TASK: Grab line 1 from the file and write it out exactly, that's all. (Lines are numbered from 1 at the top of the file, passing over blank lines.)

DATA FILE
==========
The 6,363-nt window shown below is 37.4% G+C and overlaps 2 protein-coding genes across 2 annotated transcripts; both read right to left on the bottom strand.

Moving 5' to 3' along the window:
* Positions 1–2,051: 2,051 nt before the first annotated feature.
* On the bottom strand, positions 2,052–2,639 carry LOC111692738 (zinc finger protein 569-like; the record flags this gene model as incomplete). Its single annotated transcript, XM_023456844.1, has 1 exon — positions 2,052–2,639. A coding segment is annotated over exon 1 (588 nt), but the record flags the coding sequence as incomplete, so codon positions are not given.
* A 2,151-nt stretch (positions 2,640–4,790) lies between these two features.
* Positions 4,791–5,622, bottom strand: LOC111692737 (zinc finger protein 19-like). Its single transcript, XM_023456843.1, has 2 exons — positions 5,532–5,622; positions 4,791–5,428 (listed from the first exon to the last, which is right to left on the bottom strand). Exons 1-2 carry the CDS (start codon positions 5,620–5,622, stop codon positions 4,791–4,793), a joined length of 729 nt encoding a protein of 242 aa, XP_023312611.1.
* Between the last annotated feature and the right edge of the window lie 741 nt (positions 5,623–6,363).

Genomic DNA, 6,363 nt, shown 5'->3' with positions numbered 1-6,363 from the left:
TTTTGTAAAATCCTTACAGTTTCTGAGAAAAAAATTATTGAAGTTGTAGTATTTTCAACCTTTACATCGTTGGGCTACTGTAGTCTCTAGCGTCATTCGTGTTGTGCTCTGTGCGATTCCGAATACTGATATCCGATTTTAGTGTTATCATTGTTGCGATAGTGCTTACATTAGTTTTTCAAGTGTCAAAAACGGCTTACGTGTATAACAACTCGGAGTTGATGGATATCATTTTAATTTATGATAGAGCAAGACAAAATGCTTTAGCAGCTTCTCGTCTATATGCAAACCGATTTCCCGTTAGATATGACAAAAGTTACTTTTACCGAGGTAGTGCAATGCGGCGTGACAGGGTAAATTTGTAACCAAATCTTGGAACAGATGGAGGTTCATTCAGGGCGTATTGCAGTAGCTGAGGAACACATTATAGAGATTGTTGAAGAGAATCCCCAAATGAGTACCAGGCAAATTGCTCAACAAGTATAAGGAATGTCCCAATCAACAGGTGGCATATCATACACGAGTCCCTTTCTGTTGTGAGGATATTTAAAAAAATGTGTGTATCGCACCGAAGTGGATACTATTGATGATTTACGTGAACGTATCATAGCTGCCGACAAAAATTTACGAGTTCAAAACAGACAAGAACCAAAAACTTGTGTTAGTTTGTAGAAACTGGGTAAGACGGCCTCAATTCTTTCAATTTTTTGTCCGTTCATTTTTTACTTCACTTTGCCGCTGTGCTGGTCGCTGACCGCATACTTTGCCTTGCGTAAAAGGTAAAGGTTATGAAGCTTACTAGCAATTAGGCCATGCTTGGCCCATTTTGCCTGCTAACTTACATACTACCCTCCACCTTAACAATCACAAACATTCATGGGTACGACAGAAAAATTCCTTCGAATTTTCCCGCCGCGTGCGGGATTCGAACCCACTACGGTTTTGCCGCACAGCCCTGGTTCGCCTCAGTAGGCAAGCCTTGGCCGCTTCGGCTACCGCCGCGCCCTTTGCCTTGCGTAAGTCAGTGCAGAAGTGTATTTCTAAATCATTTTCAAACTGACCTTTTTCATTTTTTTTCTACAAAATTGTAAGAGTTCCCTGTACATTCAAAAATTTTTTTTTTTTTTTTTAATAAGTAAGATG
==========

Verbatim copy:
The 6,363-nt window shown below is 37.4% G+C and overlaps 2 protein-coding genes across 2 annotated transcripts; both read right to left on the bottom strand.